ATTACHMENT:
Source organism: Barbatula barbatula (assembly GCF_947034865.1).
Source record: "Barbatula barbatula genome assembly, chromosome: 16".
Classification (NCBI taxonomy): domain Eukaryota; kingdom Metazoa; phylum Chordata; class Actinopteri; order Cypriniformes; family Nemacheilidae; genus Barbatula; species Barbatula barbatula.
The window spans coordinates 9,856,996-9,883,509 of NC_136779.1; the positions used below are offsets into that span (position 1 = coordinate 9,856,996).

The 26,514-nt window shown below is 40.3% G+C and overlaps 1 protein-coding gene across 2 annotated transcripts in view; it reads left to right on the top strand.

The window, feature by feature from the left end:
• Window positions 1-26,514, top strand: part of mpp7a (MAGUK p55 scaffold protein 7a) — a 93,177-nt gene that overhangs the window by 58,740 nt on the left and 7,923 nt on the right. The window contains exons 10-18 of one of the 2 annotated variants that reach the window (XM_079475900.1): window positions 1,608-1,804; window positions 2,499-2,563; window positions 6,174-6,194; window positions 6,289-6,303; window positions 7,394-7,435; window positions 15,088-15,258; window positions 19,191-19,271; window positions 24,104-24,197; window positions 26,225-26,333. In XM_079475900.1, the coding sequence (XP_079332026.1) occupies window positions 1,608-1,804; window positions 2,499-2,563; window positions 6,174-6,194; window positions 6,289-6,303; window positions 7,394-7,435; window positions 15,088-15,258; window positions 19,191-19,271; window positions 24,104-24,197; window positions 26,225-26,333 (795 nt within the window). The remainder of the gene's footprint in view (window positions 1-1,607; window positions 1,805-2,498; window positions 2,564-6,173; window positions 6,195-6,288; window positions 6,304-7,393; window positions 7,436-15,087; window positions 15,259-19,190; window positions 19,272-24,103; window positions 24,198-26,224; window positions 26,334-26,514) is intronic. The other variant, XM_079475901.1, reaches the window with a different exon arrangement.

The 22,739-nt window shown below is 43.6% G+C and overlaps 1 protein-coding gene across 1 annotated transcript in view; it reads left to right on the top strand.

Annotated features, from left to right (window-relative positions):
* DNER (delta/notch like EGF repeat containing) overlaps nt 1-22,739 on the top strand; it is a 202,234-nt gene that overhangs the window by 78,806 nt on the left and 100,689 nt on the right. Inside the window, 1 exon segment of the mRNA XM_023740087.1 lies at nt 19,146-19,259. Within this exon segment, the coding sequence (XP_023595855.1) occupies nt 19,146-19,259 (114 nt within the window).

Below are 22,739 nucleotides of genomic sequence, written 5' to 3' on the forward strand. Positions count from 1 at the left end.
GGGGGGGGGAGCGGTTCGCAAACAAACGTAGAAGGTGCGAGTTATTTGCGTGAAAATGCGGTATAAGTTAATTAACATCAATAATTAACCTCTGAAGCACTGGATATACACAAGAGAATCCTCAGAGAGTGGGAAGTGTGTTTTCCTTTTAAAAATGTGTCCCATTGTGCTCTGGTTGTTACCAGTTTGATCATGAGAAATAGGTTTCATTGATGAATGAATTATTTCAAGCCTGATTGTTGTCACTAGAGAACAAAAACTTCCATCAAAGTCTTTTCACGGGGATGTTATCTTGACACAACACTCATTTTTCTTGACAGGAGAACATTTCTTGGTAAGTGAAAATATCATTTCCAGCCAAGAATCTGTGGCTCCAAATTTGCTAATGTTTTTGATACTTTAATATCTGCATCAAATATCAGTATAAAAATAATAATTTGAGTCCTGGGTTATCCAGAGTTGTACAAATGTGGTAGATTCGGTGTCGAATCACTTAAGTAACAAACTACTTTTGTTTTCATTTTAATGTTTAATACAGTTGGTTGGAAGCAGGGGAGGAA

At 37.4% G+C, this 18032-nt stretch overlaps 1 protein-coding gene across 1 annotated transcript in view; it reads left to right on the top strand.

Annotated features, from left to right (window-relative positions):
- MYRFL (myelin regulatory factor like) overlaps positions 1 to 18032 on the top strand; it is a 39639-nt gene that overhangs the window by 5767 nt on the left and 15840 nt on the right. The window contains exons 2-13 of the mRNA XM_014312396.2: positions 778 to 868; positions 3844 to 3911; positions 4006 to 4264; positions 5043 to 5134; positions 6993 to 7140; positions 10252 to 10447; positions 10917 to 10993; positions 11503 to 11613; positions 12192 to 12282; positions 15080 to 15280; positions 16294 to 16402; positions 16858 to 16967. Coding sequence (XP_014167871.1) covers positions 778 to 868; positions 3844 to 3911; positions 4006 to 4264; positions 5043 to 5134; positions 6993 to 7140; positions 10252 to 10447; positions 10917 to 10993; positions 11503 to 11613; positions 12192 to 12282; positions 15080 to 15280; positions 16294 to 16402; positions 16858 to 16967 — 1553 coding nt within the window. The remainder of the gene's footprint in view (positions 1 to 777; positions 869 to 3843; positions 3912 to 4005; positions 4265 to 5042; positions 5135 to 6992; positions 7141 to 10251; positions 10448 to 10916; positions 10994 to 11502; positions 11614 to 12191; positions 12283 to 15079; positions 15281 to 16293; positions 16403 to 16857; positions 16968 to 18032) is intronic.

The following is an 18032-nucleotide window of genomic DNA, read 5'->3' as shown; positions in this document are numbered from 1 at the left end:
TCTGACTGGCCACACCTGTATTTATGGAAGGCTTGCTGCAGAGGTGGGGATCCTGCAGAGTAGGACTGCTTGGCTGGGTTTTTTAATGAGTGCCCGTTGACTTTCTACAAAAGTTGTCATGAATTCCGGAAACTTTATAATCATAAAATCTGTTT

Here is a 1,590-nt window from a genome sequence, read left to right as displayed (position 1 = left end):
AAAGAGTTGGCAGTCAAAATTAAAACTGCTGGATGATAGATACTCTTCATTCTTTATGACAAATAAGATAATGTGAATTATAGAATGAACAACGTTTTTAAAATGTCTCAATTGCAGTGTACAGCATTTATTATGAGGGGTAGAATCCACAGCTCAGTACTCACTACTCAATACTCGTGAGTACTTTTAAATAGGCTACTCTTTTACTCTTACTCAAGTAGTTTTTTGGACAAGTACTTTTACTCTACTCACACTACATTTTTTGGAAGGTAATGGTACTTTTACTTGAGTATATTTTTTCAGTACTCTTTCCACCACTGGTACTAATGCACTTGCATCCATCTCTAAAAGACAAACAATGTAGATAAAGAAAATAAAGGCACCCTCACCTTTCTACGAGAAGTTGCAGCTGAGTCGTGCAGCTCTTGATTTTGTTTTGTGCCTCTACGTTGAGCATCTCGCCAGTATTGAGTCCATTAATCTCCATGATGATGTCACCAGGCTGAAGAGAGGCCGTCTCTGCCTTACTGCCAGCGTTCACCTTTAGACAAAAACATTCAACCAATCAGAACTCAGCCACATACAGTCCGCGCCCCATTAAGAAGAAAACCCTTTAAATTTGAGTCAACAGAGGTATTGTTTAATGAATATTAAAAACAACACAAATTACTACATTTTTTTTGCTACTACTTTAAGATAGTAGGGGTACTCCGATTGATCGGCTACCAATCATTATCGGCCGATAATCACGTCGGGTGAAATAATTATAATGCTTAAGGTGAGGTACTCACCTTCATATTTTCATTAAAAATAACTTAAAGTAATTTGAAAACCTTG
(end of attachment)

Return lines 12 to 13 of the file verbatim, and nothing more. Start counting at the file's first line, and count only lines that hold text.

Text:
GGGGGGGGGAGCGGTTCGCAAACAAACGTAGAAGGTGCGAGTTATTTGCGTGAAAATGCGGTATAAGTTAATTAACATCAATAATTAACCTCTGAAGCACTGGATATACACAAGAGAATCCTCAGAGAGTGGGAAGTGTGTTTTCCTTTTAAAAATGTGTCCCATTGTGCTCTGGTTGTTACCAGTTTGATCATGAGAAATAGGTTTCATTGATGAATGAATTATTTCAAGCCTGATTGTTGTCACTAGAGAACAAAAACTTCCATCAAAGTCTTTTCACGGGGATGTTATCTTGACACAACACTCATTTTTCTTGACAGGAGAACATTTCTTGGTAAGTGAAAATATCATTTCCAGCCAAGAATCTGTGGCTCCAAATTTGCTAATGTTTTTGATACTTTAATATCTGCATCAAATATCAGTATAAAAATAATAATTTGAGTCCTGGGTTATCCAGAGTTGTACAAATGTGGTAGATTCGGTGTCGAATCACTTAAGTAACAAACTACTTTTGTTTTCATTTTAATGTTTAATACAGTTGGTTGGAAGCAGGGGAGGAA

At 37.4% G+C, this 18032-nt stretch overlaps 1 protein-coding gene across 1 annotated transcript in view; it reads left to right on the top strand.